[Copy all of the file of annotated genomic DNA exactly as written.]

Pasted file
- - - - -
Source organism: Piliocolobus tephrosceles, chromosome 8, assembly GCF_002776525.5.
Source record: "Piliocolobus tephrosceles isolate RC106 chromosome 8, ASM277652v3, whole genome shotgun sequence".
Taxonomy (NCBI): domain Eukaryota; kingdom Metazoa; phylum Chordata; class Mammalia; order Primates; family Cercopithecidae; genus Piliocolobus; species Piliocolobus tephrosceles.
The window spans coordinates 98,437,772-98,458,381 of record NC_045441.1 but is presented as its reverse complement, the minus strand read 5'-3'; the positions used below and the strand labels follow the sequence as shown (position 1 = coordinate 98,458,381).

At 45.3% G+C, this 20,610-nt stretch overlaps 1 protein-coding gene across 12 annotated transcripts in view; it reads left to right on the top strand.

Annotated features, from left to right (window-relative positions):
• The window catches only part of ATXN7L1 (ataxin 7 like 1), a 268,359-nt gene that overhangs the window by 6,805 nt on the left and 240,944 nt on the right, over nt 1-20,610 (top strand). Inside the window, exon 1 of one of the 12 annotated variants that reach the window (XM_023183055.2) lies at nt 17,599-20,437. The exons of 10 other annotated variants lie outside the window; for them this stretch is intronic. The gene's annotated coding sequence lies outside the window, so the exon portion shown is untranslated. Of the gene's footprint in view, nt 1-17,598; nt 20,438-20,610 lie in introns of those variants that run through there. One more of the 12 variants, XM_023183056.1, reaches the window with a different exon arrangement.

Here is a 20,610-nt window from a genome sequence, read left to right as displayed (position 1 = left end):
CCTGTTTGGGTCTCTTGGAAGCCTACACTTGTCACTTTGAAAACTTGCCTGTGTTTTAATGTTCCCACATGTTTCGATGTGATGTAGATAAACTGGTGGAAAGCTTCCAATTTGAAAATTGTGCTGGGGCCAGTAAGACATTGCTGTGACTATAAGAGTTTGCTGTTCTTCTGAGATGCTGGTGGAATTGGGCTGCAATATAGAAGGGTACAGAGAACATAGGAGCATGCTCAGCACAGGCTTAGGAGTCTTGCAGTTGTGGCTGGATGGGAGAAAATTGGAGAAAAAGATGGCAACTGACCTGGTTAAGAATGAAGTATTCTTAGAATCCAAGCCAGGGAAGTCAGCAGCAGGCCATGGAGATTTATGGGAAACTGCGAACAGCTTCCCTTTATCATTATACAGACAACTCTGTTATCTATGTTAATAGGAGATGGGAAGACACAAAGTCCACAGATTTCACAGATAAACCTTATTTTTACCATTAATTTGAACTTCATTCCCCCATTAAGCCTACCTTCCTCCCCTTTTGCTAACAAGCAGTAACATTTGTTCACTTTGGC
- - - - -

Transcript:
Source organism: Piliocolobus tephrosceles, chromosome 8, assembly GCF_002776525.5.
Source record: "Piliocolobus tephrosceles isolate RC106 chromosome 8, ASM277652v3, whole genome shotgun sequence".
Taxonomy (NCBI): domain Eukaryota; kingdom Metazoa; phylum Chordata; class Mammalia; order Primates; family Cercopithecidae; genus Piliocolobus; species Piliocolobus tephrosceles.
The window spans coordinates 98,437,772-98,458,381 of record NC_045441.1 but is presented as its reverse complement, the minus strand read 5'-3'; the positions used below and the strand labels follow the sequence as shown (position 1 = coordinate 98,458,381).

At 45.3% G+C, this 20,610-nt stretch overlaps 1 protein-coding gene across 12 annotated transcripts in view; it reads left to right on the top strand.

Annotated features, from left to right (window-relative positions):
• The window catches only part of ATXN7L1 (ataxin 7 like 1), a 268,359-nt gene that overhangs the window by 6,805 nt on the left and 240,944 nt on the right, over nt 1-20,610 (top strand). Inside the window, exon 1 of one of the 12 annotated variants that reach the window (XM_023183055.2) lies at nt 17,599-20,437. The exons of 10 other annotated variants lie outside the window; for them this stretch is intronic. The gene's annotated coding sequence lies outside the window, so the exon portion shown is untranslated. Of the gene's footprint in view, nt 1-17,598; nt 20,438-20,610 lie in introns of those variants that run through there. One more of the 12 variants, XM_023183056.1, reaches the window with a different exon arrangement.

Here is a 20,610-nt window from a genome sequence, read left to right as displayed (position 1 = left end):
CCTGTTTGGGTCTCTTGGAAGCCTACACTTGTCACTTTGAAAACTTGCCTGTGTTTTAATGTTCCCACATGTTTCGATGTGATGTAGATAAACTGGTGGAAAGCTTCCAATTTGAAAATTGTGCTGGGGCCAGTAAGACATTGCTGTGACTATAAGAGTTTGCTGTTCTTCTGAGATGCTGGTGGAATTGGGCTGCAATATAGAAGGGTACAGAGAACATAGGAGCATGCTCAGCACAGGCTTAGGAGTCTTGCAGTTGTGGCTGGATGGGAGAAAATTGGAGAAAAAGATGGCAACTGACCTGGTTAAGAATGAAGTATTCTTAGAATCCAAGCCAGGGAAGTCAGCAGCAGGCCATGGAGATTTATGGGAAACTGCGAACAGCTTCCCTTTATCATTATACAGACAACTCTGTTATCTATGTTAATAGGAGATGGGAAGACACAAAGTCCACAGATTTCACAGATAAACCTTATTTTTACCATTAATTTGAACTTCATTCCCCCATTAAGCCTACCTTCCTCCCCTTTTGCTAACAAGCAGTAACATTTGTTCACTTTGGC